Your hunter show attire (even field boots!) is totally fine to start off. In a lot of ways, I think now dressage attire tends to be a little more open to rider preference versus the more uniform hunter look you see now (it did NOT used to be this way–when I was younger dressage was all black and white, while there were a lot more colors in hunters with patterened coats and matching shirts etc). You will probably want to invest in fullseats for schooling and showing though–IMO as someone who switches between jumping and dressage saddles regularly, while I absolutely can and have ridden in my dressage saddle in kneepatch breeches, that fullseat grip works as an extra reminder to my muscle memory/brain to keep my bottom in the saddle and not revert to half-seat.

Braiding is also so much faster and easier. I can do dressage button braids in less than half the time it takes to do hunter braids. I refuse to do the unicorn forelock thing though and do a regular hunter-braided forelock :joy:


Ditto what someone else mentioned about YouTube. Lots of people post their show rides and there’s a plethora of training videos.

You’ve gotten good advice already so I’ll just add Welcome!

1 Like

I did the switch about 15 years ago. I strongly second the above suggestion to attend an area show before you actually enter one, first just to watch everything - spend some time at warm up rings. Note how ring steward tells people when its almost their turn. Spend some time watching tests, particularly at the lower levels. Check out the “outfits”. Look at all the different ways people braid. Watch the protocol - when people enter ring after prior rider finishes. The salute action at beginning and end. The bell or whistle which tells you the judge is ready and you have (I think) 45 seconds to begin your test. And so on.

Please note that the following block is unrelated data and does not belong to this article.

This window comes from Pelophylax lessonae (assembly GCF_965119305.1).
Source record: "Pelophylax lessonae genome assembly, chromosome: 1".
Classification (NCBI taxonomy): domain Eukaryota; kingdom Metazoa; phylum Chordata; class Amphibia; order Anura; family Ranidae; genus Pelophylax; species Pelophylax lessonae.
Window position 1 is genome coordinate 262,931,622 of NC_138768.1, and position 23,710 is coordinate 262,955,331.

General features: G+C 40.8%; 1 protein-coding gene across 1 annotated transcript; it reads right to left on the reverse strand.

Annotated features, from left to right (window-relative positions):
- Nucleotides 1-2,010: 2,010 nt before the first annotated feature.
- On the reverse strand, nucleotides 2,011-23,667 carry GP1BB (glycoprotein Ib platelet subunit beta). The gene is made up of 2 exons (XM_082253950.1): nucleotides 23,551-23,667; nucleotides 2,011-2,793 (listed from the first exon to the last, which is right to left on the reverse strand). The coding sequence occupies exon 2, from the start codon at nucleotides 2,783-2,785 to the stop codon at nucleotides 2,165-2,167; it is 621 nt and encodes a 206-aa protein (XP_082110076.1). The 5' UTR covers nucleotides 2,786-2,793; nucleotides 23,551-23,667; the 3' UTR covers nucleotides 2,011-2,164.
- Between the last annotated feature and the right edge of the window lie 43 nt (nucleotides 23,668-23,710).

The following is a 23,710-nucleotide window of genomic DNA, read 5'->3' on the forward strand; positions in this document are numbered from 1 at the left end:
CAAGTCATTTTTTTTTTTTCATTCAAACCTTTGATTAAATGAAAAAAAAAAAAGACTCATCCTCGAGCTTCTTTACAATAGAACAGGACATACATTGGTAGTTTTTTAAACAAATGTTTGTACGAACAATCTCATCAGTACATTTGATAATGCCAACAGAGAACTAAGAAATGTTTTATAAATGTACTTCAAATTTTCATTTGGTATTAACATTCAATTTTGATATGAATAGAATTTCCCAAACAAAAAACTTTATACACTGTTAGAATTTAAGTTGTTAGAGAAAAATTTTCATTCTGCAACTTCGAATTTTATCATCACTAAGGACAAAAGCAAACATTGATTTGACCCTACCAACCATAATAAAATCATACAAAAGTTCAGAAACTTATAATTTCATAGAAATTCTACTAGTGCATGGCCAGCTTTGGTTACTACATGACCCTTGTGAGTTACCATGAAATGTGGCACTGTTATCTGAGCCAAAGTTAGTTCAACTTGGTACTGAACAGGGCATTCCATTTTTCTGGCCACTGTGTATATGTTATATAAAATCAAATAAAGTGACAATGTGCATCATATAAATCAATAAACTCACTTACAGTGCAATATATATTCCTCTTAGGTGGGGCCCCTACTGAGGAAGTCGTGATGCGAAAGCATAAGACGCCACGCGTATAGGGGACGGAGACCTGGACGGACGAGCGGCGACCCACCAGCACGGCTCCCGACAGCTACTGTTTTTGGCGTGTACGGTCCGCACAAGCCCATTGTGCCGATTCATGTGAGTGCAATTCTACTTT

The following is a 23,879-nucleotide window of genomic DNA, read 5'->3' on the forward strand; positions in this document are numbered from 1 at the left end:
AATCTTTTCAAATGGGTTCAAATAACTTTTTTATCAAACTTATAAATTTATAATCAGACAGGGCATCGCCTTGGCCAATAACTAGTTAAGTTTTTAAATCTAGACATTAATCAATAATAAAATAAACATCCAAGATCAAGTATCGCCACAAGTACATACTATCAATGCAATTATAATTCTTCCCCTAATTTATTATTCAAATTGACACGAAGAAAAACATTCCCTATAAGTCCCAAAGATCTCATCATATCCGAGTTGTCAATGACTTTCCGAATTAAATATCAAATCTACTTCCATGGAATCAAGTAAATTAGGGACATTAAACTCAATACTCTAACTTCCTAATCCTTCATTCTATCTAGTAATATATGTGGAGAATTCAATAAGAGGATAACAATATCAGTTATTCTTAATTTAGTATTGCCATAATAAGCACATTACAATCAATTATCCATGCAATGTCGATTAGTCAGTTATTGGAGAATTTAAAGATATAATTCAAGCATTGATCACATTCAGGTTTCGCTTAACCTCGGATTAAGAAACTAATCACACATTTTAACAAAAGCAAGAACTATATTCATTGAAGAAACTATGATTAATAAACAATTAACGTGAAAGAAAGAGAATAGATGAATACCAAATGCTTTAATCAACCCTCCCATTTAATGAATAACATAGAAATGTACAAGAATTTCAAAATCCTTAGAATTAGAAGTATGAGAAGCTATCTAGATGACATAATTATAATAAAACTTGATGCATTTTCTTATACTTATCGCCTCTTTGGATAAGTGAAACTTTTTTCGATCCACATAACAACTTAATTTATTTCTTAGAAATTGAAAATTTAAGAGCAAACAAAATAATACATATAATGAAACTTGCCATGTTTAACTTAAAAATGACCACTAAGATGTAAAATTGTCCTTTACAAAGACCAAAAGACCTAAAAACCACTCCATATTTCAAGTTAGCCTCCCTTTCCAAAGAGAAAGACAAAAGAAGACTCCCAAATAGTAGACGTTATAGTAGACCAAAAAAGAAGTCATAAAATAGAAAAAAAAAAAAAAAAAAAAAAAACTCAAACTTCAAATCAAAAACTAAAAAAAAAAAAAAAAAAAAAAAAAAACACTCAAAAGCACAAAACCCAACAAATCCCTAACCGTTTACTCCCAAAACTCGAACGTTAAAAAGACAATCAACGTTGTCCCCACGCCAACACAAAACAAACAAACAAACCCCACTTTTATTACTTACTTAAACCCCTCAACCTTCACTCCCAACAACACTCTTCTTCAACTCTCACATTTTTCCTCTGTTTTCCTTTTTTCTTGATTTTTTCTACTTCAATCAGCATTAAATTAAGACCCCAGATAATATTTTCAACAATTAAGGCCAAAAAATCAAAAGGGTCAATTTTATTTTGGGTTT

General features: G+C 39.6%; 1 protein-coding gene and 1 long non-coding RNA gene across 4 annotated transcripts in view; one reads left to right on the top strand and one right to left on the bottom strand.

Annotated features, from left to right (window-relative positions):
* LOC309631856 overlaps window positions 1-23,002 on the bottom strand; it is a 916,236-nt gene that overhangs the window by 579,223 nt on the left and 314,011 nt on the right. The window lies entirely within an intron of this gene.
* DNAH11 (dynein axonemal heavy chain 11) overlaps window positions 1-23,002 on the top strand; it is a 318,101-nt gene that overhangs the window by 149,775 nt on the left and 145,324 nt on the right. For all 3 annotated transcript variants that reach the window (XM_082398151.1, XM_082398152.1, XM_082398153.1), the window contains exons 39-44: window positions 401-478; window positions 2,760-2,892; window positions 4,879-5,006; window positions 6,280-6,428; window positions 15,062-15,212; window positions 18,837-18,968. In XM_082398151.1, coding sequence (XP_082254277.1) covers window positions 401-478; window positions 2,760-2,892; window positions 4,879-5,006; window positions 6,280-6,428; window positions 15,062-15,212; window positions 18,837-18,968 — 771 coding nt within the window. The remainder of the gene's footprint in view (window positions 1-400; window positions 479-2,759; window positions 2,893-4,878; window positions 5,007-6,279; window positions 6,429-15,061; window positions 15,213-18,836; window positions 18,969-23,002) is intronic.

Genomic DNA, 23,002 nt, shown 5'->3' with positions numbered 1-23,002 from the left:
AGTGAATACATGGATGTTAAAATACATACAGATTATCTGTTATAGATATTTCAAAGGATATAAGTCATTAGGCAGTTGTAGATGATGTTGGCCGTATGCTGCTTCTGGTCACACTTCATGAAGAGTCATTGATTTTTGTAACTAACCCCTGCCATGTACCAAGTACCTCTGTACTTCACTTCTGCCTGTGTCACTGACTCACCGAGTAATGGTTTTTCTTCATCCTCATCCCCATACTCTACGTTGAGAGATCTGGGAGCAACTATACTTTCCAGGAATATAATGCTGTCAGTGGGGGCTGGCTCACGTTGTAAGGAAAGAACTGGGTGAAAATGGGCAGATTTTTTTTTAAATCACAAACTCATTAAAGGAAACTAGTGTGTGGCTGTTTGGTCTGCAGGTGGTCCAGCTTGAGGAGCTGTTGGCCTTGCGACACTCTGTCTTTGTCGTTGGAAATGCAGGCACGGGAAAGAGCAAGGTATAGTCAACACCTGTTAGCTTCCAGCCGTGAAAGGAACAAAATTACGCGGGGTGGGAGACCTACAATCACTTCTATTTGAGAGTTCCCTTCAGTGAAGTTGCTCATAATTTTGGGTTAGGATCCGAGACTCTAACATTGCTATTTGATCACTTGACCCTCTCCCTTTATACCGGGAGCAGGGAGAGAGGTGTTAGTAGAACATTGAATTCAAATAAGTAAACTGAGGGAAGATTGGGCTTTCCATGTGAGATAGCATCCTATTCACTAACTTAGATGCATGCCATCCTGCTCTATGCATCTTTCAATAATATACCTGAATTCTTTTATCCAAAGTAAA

Volunteering can be educational but it would be, IMO, better just to watch at first. You will be a better volunteer once you know what is going on…


Hey there! So you can warm up in polos which a lot of people do but no you cant actually show in them. I didn’t experience “culture shock” it was more of an eye opening experience as in how much I didn’t know and if anything I was even more exited to learn!
There is the link to the tests.

Or boots. Most people I know warm up in boots, if anything at all. They’re much easier to take off quickly, and offer more protection than polos, which offer little or none.